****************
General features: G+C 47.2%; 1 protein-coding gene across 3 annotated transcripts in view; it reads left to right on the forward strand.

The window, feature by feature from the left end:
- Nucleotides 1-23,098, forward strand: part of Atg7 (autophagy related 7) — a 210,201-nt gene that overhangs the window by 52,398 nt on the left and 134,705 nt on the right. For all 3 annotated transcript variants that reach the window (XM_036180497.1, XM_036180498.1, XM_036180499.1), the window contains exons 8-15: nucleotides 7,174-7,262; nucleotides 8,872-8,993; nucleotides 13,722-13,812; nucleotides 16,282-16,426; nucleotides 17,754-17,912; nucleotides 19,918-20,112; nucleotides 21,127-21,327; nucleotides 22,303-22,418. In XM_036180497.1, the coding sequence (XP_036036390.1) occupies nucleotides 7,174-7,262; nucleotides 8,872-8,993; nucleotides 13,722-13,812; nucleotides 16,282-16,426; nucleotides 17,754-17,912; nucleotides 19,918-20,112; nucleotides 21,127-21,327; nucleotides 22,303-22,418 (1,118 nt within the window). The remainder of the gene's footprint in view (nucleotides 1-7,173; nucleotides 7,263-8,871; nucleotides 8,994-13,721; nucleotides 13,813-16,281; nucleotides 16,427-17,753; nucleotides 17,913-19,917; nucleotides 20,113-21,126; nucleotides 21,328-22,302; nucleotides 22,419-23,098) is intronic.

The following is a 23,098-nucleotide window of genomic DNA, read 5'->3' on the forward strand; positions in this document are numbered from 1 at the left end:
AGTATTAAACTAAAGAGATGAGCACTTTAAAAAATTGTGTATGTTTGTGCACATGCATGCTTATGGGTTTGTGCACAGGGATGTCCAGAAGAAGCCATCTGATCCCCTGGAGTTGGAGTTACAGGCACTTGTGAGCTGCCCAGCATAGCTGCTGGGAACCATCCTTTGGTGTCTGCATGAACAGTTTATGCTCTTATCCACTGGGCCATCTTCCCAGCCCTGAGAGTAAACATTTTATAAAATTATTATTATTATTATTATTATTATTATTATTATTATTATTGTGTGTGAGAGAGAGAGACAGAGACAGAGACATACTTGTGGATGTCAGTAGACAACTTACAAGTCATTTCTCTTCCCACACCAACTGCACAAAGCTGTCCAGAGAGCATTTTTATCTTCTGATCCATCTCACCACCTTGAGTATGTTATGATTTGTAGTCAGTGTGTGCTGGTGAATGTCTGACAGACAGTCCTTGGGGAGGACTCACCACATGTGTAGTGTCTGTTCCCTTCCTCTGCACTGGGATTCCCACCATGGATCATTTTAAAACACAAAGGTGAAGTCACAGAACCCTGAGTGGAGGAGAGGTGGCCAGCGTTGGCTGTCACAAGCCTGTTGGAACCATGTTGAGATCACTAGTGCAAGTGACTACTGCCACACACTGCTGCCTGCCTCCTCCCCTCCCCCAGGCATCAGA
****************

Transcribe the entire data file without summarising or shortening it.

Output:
General features: G+C 47.2%; 1 protein-coding gene across 3 annotated transcripts in view; it reads left to right on the forward strand.

The window, feature by feature from the left end:
- Nucleotides 1-23,098, forward strand: part of Atg7 (autophagy related 7) — a 210,201-nt gene that overhangs the window by 52,398 nt on the left and 134,705 nt on the right. For all 3 annotated transcript variants that reach the window (XM_036180497.1, XM_036180498.1, XM_036180499.1), the window contains exons 8-15: nucleotides 7,174-7,262; nucleotides 8,872-8,993; nucleotides 13,722-13,812; nucleotides 16,282-16,426; nucleotides 17,754-17,912; nucleotides 19,918-20,112; nucleotides 21,127-21,327; nucleotides 22,303-22,418. In XM_036180497.1, the coding sequence (XP_036036390.1) occupies nucleotides 7,174-7,262; nucleotides 8,872-8,993; nucleotides 13,722-13,812; nucleotides 16,282-16,426; nucleotides 17,754-17,912; nucleotides 19,918-20,112; nucleotides 21,127-21,327; nucleotides 22,303-22,418 (1,118 nt within the window). The remainder of the gene's footprint in view (nucleotides 1-7,173; nucleotides 7,263-8,871; nucleotides 8,994-13,721; nucleotides 13,813-16,281; nucleotides 16,427-17,753; nucleotides 17,913-19,917; nucleotides 20,113-21,126; nucleotides 21,328-22,302; nucleotides 22,419-23,098) is intronic.

The following is a 23,098-nucleotide window of genomic DNA, read 5'->3' on the forward strand; positions in this document are numbered from 1 at the left end:
AGTATTAAACTAAAGAGATGAGCACTTTAAAAAATTGTGTATGTTTGTGCACATGCATGCTTATGGGTTTGTGCACAGGGATGTCCAGAAGAAGCCATCTGATCCCCTGGAGTTGGAGTTACAGGCACTTGTGAGCTGCCCAGCATAGCTGCTGGGAACCATCCTTTGGTGTCTGCATGAACAGTTTATGCTCTTATCCACTGGGCCATCTTCCCAGCCCTGAGAGTAAACATTTTATAAAATTATTATTATTATTATTATTATTATTATTATTATTATTATTGTGTGTGAGAGAGAGAGACAGAGACAGAGACATACTTGTGGATGTCAGTAGACAACTTACAAGTCATTTCTCTTCCCACACCAACTGCACAAAGCTGTCCAGAGAGCATTTTTATCTTCTGATCCATCTCACCACCTTGAGTATGTTATGATTTGTAGTCAGTGTGTGCTGGTGAATGTCTGACAGACAGTCCTTGGGGAGGACTCACCACATGTGTAGTGTCTGTTCCCTTCCTCTGCACTGGGATTCCCACCATGGATCATTTTAAAACACAAAGGTGAAGTCACAGAACCCTGAGTGGAGGAGAGGTGGCCAGCGTTGGCTGTCACAAGCCTGTTGGAACCATGTTGAGATCACTAGTGCAAGTGACTACTGCCACACACTGCTGCCTGCCTCCTCCCCTCCCCCAGGCATCAGA